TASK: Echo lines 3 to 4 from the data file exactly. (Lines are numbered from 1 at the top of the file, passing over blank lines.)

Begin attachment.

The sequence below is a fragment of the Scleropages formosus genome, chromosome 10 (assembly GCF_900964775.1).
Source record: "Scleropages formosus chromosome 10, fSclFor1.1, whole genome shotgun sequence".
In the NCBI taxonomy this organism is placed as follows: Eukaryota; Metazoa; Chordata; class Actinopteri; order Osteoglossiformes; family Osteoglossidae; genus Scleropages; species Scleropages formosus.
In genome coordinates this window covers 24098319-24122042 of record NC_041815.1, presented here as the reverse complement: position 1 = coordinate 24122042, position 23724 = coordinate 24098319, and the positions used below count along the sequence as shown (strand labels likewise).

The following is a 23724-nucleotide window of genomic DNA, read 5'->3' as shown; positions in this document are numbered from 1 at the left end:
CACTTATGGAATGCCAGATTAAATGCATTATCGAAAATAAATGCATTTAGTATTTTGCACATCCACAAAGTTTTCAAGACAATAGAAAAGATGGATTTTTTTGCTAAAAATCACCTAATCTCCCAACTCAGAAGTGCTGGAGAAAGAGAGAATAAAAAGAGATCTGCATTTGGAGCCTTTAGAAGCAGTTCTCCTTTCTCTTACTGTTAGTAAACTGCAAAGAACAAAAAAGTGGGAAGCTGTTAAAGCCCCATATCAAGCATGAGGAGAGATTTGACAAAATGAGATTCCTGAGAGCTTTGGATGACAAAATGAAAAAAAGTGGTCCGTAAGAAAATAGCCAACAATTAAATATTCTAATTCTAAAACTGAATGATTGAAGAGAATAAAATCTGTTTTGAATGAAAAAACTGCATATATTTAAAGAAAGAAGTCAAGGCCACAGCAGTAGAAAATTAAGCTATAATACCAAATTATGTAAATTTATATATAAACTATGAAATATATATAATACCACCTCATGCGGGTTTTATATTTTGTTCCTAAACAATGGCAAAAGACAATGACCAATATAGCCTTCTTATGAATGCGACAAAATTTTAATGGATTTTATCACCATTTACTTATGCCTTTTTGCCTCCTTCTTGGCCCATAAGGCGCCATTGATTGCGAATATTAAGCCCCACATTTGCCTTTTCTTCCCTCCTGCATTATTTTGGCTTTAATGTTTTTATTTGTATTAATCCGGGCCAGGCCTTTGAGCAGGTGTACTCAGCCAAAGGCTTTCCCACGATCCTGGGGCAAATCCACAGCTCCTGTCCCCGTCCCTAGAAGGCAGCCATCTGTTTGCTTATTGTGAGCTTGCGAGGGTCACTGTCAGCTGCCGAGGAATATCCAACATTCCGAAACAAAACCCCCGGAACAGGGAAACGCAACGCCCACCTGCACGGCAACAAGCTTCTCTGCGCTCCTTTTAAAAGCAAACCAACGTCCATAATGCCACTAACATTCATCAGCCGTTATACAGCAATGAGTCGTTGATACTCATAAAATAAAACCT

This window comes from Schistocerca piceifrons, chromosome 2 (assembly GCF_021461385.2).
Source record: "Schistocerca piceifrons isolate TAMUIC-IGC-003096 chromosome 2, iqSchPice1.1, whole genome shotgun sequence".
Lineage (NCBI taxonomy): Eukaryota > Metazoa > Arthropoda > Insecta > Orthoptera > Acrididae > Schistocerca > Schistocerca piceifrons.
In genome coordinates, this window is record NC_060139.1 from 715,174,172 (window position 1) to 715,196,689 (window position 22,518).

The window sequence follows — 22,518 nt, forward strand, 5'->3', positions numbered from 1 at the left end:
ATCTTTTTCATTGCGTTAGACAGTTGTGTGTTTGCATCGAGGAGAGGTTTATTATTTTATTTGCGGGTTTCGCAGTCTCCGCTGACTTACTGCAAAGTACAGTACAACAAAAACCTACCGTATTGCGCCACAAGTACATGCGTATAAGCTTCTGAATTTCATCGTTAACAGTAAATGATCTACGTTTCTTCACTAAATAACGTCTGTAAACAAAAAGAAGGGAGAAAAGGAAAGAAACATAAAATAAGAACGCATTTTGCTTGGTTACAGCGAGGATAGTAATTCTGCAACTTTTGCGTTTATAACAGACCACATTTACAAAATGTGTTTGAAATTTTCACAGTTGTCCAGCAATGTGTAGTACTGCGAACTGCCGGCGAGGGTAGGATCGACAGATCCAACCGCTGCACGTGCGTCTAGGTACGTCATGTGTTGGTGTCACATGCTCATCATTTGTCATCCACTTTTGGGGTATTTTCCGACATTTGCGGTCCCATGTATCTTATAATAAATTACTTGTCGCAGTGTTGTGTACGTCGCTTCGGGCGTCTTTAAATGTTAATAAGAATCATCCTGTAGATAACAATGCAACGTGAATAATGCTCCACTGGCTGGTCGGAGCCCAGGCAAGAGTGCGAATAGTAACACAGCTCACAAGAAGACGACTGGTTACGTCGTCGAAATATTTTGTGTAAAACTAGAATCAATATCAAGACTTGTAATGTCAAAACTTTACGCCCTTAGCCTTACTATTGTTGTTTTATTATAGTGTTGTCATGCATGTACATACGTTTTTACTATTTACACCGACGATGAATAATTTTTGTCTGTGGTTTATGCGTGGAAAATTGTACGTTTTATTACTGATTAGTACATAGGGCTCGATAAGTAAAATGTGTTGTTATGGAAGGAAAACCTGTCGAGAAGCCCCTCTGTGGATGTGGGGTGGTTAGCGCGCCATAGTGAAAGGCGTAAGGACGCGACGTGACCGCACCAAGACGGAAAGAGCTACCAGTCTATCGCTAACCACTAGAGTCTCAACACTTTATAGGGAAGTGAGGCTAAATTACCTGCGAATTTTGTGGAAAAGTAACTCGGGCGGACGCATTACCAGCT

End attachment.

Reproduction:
In the NCBI taxonomy this organism is placed as follows: Eukaryota; Metazoa; Chordata; class Actinopteri; order Osteoglossiformes; family Osteoglossidae; genus Scleropages; species Scleropages formosus.
In genome coordinates this window covers 24098319-24122042 of record NC_041815.1, presented here as the reverse complement: position 1 = coordinate 24122042, position 23724 = coordinate 24098319, and the positions used below count along the sequence as shown (strand labels likewise).